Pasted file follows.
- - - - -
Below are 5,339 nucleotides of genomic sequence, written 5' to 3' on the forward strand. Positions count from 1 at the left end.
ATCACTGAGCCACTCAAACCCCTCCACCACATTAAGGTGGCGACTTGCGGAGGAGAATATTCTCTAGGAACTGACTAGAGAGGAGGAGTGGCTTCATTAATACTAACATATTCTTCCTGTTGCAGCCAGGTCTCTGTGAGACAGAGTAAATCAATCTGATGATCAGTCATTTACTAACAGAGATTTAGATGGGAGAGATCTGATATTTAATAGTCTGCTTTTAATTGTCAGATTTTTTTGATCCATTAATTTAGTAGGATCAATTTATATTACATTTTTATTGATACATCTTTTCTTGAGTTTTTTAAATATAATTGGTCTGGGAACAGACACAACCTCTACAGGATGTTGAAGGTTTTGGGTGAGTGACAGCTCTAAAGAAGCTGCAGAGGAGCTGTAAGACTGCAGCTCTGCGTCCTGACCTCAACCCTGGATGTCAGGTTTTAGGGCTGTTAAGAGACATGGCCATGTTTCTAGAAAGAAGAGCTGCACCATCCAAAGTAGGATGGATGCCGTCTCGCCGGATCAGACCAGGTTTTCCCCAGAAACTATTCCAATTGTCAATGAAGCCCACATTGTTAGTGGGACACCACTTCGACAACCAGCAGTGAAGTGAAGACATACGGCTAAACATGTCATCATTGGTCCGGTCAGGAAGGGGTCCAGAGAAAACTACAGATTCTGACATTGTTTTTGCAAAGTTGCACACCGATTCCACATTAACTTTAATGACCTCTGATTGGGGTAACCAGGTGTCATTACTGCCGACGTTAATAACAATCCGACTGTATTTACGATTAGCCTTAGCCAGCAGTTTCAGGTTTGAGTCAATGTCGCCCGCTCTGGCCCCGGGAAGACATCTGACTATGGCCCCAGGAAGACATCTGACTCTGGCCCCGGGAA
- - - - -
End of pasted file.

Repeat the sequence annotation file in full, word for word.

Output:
Below are 5,339 nucleotides of genomic sequence, written 5' to 3' on the forward strand. Positions count from 1 at the left end.
ATCACTGAGCCACTCAAACCCCTCCACCACATTAAGGTGGCGACTTGCGGAGGAGAATATTCTCTAGGAACTGACTAGAGAGGAGGAGTGGCTTCATTAATACTAACATATTCTTCCTGTTGCAGCCAGGTCTCTGTGAGACAGAGTAAATCAATCTGATGATCAGTCATTTACTAACAGAGATTTAGATGGGAGAGATCTGATATTTAATAGTCTGCTTTTAATTGTCAGATTTTTTTGATCCATTAATTTAGTAGGATCAATTTATATTACATTTTTATTGATACATCTTTTCTTGAGTTTTTTAAATATAATTGGTCTGGGAACAGACACAACCTCTACAGGATGTTGAAGGTTTTGGGTGAGTGACAGCTCTAAAGAAGCTGCAGAGGAGCTGTAAGACTGCAGCTCTGCGTCCTGACCTCAACCCTGGATGTCAGGTTTTAGGGCTGTTAAGAGACATGGCCATGTTTCTAGAAAGAAGAGCTGCACCATCCAAAGTAGGATGGATGCCGTCTCGCCGGATCAGACCAGGTTTTCCCCAGAAACTATTCCAATTGTCAATGAAGCCCACATTGTTAGTGGGACACCACTTCGACAACCAGCAGTGAAGTGAAGACATACGGCTAAACATGTCATCATTGGTCCGGTCAGGAAGGGGTCCAGAGAAAACTACAGATTCTGACATTGTTTTTGCAAAGTTGCACACCGATTCCACATTAACTTTAATGACCTCTGATTGGGGTAACCAGGTGTCATTACTGCCGACGTTAATAACAATCCGACTGTATTTACGATTAGCCTTAGCCAGCAGTTTCAGGTTTGAGTCAATGTCGCCCGCTCTGGCCCCGGGAAGACATCTGACTATGGCCCCAGGAAGACATCTGACTCTGGCCCCGGGAA